12 Practical Interview Skills to Help You Land Your Dream Job

Today, with many companies going remote—at least until there’s a COVID-19 vaccine—technical proficiency is a vital skill for every interviewee to master. You may be asked to interview for a job on Zoom or Microsoft Teams. The way you handle yourself in the online interview (your interview skills) will say much about your ability to work from home efficiently.

Does your workspace look clean or cluttered? Is the area free from noise? Is your home office well lit?

Once hired, you may be asked to organize meetings on Zoom and other platforms. Along with mastering the technology, you will have to learn to follow certain protocols.

Now is the time to get up to speed on your technical skills. Learn which interview skills are needed for the particular job for which you are applying and practice them.

Online learning sites, such as LinkedIn Learning and Udemy, offer courses for free or a nominal membership fee. If you are a DIY type, make use of training videos offered through your particular digital tools.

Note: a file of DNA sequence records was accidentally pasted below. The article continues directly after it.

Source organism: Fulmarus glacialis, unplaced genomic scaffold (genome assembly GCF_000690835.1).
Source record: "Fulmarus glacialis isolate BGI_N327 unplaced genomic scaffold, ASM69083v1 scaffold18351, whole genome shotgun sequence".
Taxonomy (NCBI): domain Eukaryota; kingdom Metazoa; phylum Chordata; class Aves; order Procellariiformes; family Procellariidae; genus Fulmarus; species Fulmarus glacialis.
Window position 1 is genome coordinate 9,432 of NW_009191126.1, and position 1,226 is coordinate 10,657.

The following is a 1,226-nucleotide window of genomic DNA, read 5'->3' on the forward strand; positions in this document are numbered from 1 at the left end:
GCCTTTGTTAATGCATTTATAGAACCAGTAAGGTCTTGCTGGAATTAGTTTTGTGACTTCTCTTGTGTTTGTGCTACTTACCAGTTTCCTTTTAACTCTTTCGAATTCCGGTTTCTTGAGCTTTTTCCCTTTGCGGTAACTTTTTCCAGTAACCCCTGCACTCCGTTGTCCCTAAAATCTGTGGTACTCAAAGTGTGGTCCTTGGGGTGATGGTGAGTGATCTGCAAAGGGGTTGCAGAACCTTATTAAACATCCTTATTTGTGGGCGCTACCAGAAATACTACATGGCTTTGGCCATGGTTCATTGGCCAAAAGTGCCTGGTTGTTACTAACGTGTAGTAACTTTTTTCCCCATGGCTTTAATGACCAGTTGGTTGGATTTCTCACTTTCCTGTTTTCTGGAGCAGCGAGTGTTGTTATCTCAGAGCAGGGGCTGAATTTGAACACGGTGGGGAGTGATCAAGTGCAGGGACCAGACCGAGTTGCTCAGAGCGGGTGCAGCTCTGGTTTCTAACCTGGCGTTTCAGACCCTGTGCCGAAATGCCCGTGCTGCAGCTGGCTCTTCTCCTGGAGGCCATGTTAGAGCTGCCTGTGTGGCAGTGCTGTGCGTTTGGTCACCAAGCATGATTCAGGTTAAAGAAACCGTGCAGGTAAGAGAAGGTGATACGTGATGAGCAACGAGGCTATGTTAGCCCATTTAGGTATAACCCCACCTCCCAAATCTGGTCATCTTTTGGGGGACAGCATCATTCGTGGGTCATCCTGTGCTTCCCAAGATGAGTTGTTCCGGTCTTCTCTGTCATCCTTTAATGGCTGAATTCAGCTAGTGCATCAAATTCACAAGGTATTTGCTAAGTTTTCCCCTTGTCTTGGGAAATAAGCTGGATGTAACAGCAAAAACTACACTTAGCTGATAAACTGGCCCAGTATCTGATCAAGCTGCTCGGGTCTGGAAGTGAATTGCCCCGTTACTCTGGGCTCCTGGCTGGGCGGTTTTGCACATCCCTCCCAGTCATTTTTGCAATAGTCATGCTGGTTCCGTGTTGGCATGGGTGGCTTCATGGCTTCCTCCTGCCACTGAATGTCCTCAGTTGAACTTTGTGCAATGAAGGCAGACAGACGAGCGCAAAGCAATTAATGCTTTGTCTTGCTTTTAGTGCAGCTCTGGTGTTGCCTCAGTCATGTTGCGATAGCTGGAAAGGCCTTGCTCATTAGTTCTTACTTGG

Additionally, demonstrating that you have these 12 interview skills will help you land your dream job.

1. Organization

When you work in a brick-and-mortar office, some of the organizing is left to others. Your direct supervisor may host a Monday morning quarterback meeting where each worker reports on the progress on their tasks.

When you work from home, much of the organizing will be left up to you. To a much greater extent than before, you will need to develop a schedule and stick to it. Some tasks may be faster to complete from your home office where you don’t have other workers competing for your attention.

Conversely, you may find that some tasks that would have gone quickly in an office seem to take forever from your home computer. Your phone may ring a lot, which can distract you, or you may have kids and a spouse who inadvertently disrupt your schedule.

To do: Set a schedule and stick to it.

To discuss during your interview: Be specific. Point to the interview skill you utilized to create a schedule for a complex work project and followed it.

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2. Flexibility

You set a schedule for the completion of your tasks, but your prospective boss gets their work done between the hours of 2:00 and 8:00 a.m. Your West Coast partners are three hours behind your East Coast partners, and one of your partners lives in England while another lives in Australia.

Feedback and collaboration (see point 3) may need to happen asynchronously. Be the flexible candidate—the person who is willing to occasionally disrupt their schedule for the greater good of the team.